Garifunas will not come to St. Vincent and the Grenadines to take away citizens’ jobs and property, contrary to a comment by Prime Minister Ralph Gonsalves, but they can generate million of dollars in tourism revenue annually, Leader of the Opposition Arnhim Eustace says.
Eustace told a New Democratic Party rally on Saturday in Layou, that SVG could receive EC$22 million in revenue annually if a mere 2.5 per cent of the Garifuna population visits the country annually.
He further defended his proposal to grant honorary citizenship to all Garifuna people if the NDP wins the next general election.
The Garifuna, descendants of indigenous Vincentians who were exiled more than 200 years ago, consider St. Vincent and the Grenadines, which they call Yurumein, as their ancestral home.
Eustace said there are about 750,000 Garifuna in the United States and Central America. “And they love this country. I have seen enough evidence of that myself to be aware of that.”
Eustace announced his honorary citizenship proposal in New York late May.
Gonsalves said in early June that he opposes the proposal and suggested that Garifunas will come to SVG to take away Vincentians’ houses and lands.
“Ralph Gonsalves is a deceiver,” Eustace said, adding that Garifunas are not coming to SVG to take property or jobs.
Eustace said, however, that the Garifuna, by visiting, can cause SVG to become a wealthy nation because of the contribution that they can make to benefit the country.
“The hotels will have to employ more people, they have to buy more vegetables, more agricultural products and so on, so the farmers will benefit. They have to pay more taxes, so the government will benefit,” Eustace said.
He added that the much-delayed EC$700 million international airport under construction at Argyle could become more viable if Garifunas visit SVG.
“They will have 18,000 passengers if only two and a half percent of the Garifunas come here, making the airport more viable, better off.
“And here is Ralph Gonsalves, who is always talking airport, he says they are coming here to take jobs. He is a hypocrite. That is nonsense. The Garifuna can benefit this economy greatly. It is for us here, our Tourism Authority to go and do the work and promote St. Vincent and the Grenadines in such a way that more and more people want to come here,” Eustace said.
He, however, said that the government will also have to make a contribution, including developing Balliceaux, the tiny Grenadine island where thousand of Garifunas died during the first stage of the exile.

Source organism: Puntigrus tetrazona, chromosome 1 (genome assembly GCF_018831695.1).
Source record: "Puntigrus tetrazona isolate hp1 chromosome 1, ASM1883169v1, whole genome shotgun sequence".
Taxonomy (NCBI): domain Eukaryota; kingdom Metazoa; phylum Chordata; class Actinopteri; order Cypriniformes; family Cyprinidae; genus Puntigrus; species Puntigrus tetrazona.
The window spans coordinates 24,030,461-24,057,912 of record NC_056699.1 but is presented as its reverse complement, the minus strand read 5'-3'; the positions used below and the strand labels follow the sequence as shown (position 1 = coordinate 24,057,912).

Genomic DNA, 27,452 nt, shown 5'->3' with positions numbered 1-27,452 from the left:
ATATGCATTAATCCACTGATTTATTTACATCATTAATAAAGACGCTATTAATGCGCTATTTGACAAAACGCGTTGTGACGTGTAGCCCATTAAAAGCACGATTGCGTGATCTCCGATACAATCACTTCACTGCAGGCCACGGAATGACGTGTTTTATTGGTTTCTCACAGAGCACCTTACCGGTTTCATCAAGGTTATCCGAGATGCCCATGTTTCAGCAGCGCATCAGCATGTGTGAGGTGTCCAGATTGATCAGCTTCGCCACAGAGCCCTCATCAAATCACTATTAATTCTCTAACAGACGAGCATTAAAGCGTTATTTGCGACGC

“The government will have to buy Balliceaux … because they will want to visit Balliceaux. Any Garifuna who comes here will want to visit Balliceaux. Therefore, the persons with small boats and skiffs, they will make more money,” Eustace said of the island that is privately owned.
He said this will mean that there will have to be a small hotel or two in Balliceaux and a landing area for boats.
“You have to do development, all of which will create jobs in our economy. I want people to understand that. Gonsalves must not get away with this idea that anybody going to lose their job or property. If anybody going to lose their property, his own will have to be first,” Eustace said.
“We in the New Democratic Party are satisfied that with the Garifuna becoming honorary citizens, that we all will be better off. More people will be working, more income will be earning and all of us will benefit from it. And that is just tourism,” he said, adding that Garifuna businesspeople can also invest in SVG, helping to generate foreign exchange.
I agree with Eustace on the issue of honourary citizenship but doubt it will have much impact on tourism because whether this purely symbolic title is granted or not will not really affect the Garifuna’s strong sentimental, spiritual, and historical attachment to their ancestral homeland.
Eustace’s economic argument is just political propaganda just as Gonsalves’ assertion that tens of thousands will return and push the rest of us into the sea is foolish fear mongering.
Listening to Eustace on NICE Radio this morning convinced me that he had cheapened the debate by casting it in economic terms to counter Gonsalves’ economic arguments about lost jobs, etc.
There is a very strong moral argument for giving greater recognition to the Garifuna people, both at home and abroad. Both politicians should have taken the moral high ground on this issue rather than fighting about it in the gutter of Vincentian politics.
This has been Eustace’s best idea in 14 years; Gonsalves should have conceded the point like a big man.
Eustace should have stuck to his guns of needing to address the sins of the ancestors in some small way and left it at that because the economic arguments of both men don’t wash.
Oh, the joys of Vincie politics!
Look C Ben,
If Eustace tells you that Monkeys can fly you’re going to believe. You are Eustace lap dog.
I am so happy to know that St. Vincent does not belong to you and that Lazy Eustace; moreover, We Vincentians are not as foolish as you may think.
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